Tuesday, April 19, 2011

An Immortal Passes

The world of music has lost one of its most polished artists, an innovator whose work has stunned you over and over again without you knowing his name. If you own the Steely Dan album "Countdown to Ecstasy," you have seen the most memorable image of him:

Back of the "Countdown to Ecstasy" cover: left to right:
Jim Hodder, Walter Becker, Denny Dias, Jeff "Skunk" Baxter,
Donald Fagen, and . . .
 Click on that image to enlarge it, or look more closely and you will see a disembodied hand reaching up to manipulate the faders on the mixer.

That's Roger Nichols.

Roger (the Immortal) Nichols.

Roger Nichols engineered every Steely Dan track you have ever heard, as well as much of Donald Fagen's solo work ("The Nightfly; "Kamakiriad"). Engineered them to absolute sonic perfection. He won Grammies for four of them, and one for his work with John Denver.

He died on April 9 at 66 of pancreatic cancer, destitute from medical expenses.

If you are a Steely Dan lover -- oh, there are some out there who aren't, but they're probably vegans or wiccans or fish whisperers or something -- you will know that on those albums, you can hear every instrument, perfectly balanced, clear as a bell.  You can hear what the singer is singing.  The albums are quiet when they're supposed to be quiet. Ironic: One of the most distinctive sonic features of those Steely/Fagen albums is what you don't hear.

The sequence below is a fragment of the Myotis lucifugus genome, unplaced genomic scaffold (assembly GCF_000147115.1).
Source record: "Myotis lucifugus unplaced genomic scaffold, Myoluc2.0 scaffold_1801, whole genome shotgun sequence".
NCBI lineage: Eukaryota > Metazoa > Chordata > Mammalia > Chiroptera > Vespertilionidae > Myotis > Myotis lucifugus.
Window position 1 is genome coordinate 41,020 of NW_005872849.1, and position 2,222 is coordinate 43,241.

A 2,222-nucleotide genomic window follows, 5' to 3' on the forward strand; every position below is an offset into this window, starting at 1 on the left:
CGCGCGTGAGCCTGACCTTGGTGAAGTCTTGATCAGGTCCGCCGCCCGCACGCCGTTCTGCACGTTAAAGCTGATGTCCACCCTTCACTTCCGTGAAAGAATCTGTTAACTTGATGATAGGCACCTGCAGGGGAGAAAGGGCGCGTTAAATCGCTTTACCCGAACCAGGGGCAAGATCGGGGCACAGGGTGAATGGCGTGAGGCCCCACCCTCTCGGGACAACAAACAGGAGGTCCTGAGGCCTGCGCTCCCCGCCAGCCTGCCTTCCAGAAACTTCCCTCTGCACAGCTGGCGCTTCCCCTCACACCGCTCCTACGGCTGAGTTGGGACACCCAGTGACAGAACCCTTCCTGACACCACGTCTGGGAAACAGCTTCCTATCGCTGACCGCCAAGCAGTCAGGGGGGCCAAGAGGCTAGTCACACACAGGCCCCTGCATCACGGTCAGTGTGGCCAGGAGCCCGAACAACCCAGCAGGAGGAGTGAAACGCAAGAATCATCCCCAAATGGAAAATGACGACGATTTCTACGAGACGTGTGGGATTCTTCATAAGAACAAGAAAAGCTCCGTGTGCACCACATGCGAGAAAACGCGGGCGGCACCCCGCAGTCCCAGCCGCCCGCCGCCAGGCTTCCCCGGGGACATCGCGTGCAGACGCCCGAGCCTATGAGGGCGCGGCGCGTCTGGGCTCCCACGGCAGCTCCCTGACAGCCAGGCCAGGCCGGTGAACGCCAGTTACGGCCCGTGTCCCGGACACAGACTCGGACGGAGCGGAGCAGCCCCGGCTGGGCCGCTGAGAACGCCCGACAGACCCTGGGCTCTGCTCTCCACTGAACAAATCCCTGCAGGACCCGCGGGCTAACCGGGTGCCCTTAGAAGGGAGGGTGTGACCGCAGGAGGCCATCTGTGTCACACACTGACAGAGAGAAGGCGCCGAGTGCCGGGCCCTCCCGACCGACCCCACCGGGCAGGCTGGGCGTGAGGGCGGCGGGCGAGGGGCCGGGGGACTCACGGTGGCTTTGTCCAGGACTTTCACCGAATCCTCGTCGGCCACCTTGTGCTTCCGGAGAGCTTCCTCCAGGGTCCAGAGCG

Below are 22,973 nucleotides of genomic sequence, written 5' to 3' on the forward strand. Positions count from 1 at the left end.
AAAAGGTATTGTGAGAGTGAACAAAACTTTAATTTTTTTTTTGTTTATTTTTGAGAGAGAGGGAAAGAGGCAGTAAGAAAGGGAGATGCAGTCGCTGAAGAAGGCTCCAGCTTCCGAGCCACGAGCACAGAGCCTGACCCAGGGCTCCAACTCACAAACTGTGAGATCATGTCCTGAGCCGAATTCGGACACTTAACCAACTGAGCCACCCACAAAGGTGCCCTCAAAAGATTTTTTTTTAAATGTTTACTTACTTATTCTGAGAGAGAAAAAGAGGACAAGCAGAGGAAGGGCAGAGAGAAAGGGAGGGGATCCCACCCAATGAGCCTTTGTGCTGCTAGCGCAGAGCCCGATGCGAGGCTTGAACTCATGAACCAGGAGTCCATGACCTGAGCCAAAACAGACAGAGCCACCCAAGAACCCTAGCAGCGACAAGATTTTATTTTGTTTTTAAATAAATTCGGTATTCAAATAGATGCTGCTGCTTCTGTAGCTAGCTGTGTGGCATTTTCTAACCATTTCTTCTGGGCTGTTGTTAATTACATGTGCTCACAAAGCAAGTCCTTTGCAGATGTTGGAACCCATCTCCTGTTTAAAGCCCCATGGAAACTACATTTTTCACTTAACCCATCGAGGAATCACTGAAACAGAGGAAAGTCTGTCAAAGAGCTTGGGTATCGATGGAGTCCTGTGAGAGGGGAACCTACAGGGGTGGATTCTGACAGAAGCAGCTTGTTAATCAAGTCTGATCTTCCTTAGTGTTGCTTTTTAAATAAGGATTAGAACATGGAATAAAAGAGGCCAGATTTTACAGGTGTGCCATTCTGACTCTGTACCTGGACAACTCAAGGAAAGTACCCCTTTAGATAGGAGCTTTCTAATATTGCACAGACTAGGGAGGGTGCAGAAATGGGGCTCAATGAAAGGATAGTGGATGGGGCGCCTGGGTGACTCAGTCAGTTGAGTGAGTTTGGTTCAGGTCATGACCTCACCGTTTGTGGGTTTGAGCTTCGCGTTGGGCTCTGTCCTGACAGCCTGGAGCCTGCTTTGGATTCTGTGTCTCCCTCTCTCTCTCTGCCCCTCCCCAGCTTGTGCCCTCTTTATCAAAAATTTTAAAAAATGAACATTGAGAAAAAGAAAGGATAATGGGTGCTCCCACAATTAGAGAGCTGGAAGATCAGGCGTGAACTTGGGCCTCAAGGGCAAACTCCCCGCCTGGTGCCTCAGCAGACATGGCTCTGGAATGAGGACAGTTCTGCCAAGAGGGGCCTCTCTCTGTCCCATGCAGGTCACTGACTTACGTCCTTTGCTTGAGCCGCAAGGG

Having produced a CD, I am here to tell you that the contributions of the technicians are not merely technical -- they are unavoidably musical. Nichols's contribution was particularly vivid; he invented devices and techniques designed to produce a perfect beat on the drum tracks. But his greatest gift was to be as exacting and patient as the two most notoriously demanding artists in modern popular music, Donald Fagen and Walter Becker.  He supposedly got his nickname -- which appeared in the credits on the Steely Dan albums -- from his ability to survive their epic grueling recording sessions, in one case brushing off an jolting encounter with some improperly grounded equipment.

Put on "Aja."  If you have it on vinyl, even better.  Cue up "Black Cow."  Be startled by those pellucid opening figures.  And breathe in deep for Roger Nichols.

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